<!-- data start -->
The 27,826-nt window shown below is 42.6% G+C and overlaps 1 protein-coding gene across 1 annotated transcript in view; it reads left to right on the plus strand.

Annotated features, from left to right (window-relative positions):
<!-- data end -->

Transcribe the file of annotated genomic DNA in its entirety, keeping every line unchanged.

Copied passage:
The 27,826-nt window shown below is 42.6% G+C and overlaps 1 protein-coding gene across 1 annotated transcript in view; it reads left to right on the plus strand.

Annotated features, from left to right (window-relative positions):